As you can imagine, new technologies have brought many changes to the performance of server class CPUs beginning from the Pentium era. CPU performance itself has historically been measured by clock speed and front side bus of the processor. Clock speed is the speed at which a microprocessor executes instructions. The front side bus is the digital pathway connecting the CPU to the motherboard. Higher bus speed means faster communication with the rest of the system.

In 1993, the original Pentium featured a clock speed of 60 MHz and a front side bus speed that ranged from 60-66 MHz. Three years later, the Pentium II would boast clock speeds that ranged from 233-450 MHz and front side bus speed that ranged from 66-100 MHz. Many breakthroughs happened in the early 2000s. The Pentium 4 boasted a clock speed of 1.3 GHz and a front side bus speed of 400 MT/s. With X86 server virtualization in 2001, VMware and other virtualization technologies enabled multiple operating systems, and their related processes, to be run in parallel on a single CPU.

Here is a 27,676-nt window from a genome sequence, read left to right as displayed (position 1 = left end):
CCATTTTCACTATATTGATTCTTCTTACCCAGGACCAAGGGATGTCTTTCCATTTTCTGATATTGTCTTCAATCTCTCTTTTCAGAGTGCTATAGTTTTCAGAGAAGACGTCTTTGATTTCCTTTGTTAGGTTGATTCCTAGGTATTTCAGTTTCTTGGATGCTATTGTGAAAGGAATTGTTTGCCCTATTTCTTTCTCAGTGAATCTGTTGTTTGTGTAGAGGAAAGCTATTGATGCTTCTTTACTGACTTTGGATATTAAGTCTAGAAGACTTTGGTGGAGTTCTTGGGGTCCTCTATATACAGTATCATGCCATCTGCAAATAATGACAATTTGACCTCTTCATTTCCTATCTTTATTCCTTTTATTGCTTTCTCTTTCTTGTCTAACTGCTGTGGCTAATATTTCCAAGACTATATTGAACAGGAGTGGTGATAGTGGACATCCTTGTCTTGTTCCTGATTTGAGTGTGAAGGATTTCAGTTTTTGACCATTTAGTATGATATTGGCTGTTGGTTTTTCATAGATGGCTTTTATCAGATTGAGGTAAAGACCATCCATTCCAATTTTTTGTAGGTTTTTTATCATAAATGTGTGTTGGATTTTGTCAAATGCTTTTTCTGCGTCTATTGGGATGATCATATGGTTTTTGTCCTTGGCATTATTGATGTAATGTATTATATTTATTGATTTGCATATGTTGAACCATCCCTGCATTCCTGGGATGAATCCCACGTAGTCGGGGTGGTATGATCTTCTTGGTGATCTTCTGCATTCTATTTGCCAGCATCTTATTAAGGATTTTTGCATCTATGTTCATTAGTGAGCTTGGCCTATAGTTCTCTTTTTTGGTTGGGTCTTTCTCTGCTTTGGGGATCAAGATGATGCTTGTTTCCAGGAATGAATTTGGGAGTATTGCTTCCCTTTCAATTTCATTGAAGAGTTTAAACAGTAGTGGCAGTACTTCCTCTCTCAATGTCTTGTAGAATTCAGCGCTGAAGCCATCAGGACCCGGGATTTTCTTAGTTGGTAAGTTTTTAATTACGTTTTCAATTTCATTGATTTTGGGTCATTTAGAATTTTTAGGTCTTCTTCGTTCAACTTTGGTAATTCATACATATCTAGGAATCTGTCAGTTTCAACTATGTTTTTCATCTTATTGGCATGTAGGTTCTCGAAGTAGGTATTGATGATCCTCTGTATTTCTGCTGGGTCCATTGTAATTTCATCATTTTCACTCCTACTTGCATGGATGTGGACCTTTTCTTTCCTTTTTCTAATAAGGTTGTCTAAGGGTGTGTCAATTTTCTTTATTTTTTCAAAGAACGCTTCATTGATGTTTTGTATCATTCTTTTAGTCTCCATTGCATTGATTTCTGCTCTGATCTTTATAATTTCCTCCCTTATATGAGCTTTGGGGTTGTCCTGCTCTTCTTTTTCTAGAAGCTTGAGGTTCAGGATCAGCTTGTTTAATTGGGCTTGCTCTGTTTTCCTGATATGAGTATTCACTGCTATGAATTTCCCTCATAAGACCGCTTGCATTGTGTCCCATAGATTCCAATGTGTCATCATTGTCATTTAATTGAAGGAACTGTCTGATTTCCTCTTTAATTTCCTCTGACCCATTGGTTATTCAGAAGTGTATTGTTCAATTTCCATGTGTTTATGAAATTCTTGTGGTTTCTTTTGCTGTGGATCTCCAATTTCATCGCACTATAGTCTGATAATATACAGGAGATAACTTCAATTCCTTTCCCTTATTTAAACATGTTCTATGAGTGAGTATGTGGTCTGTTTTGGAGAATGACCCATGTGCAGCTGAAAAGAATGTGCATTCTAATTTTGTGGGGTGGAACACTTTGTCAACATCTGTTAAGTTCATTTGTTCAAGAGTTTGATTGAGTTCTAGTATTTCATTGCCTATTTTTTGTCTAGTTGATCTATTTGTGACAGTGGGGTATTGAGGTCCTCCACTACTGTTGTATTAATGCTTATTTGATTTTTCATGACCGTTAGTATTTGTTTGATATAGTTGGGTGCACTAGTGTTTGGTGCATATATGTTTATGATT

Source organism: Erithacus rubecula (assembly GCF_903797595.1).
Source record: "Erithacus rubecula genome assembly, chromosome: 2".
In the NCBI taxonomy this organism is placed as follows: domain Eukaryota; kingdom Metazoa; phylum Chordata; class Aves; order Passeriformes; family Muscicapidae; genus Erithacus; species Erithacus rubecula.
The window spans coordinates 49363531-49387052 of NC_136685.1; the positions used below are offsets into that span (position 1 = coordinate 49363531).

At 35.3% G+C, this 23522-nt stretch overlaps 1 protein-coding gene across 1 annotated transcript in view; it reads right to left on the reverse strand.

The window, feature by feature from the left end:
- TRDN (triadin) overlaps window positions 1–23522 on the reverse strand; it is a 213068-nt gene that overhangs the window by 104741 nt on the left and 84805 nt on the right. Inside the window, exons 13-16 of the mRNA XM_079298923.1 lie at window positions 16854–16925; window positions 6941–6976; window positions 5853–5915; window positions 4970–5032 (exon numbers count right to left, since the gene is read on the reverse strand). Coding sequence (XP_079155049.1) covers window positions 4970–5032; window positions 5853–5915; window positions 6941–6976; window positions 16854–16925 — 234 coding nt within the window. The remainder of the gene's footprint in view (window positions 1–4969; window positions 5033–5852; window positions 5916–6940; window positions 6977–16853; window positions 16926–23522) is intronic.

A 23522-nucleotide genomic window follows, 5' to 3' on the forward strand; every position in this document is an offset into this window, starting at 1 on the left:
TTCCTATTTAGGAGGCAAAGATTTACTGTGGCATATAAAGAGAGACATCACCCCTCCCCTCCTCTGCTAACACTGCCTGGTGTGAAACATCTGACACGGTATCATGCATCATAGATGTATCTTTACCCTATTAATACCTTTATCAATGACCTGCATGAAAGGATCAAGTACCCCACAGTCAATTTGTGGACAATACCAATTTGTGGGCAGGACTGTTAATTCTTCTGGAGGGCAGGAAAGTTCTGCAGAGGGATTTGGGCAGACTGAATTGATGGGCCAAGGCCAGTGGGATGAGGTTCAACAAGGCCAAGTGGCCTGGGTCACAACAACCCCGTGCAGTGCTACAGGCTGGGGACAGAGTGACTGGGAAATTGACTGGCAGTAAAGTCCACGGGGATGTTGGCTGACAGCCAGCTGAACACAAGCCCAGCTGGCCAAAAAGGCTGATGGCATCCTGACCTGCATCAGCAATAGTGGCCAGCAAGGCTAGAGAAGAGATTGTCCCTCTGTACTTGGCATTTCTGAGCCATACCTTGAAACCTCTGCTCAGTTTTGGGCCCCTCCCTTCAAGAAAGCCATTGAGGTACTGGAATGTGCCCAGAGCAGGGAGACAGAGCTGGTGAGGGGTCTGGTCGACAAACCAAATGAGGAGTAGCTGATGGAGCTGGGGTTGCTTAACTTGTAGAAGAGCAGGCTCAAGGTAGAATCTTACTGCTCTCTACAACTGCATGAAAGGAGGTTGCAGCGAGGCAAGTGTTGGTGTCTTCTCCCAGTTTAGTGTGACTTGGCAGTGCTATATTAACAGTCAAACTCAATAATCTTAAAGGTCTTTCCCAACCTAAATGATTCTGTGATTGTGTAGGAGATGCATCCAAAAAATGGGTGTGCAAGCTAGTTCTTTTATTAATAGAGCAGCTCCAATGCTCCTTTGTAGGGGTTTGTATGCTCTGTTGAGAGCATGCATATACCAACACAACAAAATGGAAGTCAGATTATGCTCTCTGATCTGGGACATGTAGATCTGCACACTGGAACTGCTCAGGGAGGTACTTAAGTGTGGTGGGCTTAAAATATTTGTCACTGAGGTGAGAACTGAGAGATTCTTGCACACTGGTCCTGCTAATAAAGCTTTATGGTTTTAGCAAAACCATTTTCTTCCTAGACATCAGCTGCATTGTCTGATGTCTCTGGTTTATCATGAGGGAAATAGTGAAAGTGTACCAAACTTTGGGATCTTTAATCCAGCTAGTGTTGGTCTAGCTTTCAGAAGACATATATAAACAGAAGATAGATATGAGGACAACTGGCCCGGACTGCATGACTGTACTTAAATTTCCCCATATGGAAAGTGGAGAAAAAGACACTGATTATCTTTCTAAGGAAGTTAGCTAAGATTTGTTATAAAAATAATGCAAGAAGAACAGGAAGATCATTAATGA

Amazon’s EC2 and Cloud Computing 1.0 was introduced in 2006—but it was rooted in Amazon’s ambiguous definition of CPU performance, making it more difficult for consumers to understand what exactly they were getting. This changed in 2012 with the introduction of Cloud Computing 2.0. It restored transparency and consistent performance to CPU performance.

To learn more, check out the infographic below!